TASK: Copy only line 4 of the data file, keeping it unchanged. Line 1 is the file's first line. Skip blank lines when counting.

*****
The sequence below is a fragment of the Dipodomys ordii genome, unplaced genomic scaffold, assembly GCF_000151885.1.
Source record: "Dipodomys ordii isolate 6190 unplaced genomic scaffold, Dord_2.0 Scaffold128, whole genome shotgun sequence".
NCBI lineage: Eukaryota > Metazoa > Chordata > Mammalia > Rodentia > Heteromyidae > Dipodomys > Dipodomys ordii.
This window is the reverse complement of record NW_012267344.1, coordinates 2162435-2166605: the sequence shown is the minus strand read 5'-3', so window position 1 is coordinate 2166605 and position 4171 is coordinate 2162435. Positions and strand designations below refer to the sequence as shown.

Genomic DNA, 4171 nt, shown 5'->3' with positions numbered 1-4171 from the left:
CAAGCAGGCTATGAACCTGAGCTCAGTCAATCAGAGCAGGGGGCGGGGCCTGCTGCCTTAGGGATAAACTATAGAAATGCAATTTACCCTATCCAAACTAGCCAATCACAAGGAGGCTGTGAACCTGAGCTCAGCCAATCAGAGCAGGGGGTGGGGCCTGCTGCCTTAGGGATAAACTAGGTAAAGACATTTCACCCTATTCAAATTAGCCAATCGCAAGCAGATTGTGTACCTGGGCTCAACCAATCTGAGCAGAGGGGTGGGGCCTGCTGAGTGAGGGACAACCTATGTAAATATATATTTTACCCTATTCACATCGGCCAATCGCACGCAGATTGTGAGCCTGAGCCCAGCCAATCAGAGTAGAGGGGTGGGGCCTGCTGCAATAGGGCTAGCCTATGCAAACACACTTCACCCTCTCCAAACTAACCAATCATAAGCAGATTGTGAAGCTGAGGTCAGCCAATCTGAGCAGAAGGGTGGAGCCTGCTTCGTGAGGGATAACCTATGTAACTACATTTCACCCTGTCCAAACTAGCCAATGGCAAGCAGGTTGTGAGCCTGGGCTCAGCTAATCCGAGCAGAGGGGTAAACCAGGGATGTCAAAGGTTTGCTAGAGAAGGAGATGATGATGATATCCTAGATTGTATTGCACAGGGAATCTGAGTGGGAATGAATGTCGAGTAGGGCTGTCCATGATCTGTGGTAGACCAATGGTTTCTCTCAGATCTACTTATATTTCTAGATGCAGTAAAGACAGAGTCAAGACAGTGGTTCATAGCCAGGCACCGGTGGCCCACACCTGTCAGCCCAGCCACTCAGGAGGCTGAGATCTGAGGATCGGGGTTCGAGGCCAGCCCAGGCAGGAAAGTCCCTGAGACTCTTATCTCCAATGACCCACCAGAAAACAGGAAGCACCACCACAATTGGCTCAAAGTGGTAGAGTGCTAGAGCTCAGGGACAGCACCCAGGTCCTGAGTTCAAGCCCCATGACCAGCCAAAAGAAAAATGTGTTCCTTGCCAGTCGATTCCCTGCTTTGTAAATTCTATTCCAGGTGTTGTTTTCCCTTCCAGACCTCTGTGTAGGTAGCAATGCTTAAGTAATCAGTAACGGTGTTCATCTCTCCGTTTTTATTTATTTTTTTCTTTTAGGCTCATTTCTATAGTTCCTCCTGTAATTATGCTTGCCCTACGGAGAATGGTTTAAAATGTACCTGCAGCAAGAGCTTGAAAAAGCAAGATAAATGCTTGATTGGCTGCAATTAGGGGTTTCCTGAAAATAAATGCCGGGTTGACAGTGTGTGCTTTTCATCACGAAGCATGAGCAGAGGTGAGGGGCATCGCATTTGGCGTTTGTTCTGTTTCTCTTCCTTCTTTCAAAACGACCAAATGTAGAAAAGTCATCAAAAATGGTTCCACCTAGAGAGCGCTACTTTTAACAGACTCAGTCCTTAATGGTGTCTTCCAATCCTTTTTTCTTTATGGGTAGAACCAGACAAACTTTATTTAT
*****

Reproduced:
This window is the reverse complement of record NW_012267344.1, coordinates 2162435-2166605: the sequence shown is the minus strand read 5'-3', so window position 1 is coordinate 2166605 and position 4171 is coordinate 2162435. Positions and strand designations below refer to the sequence as shown.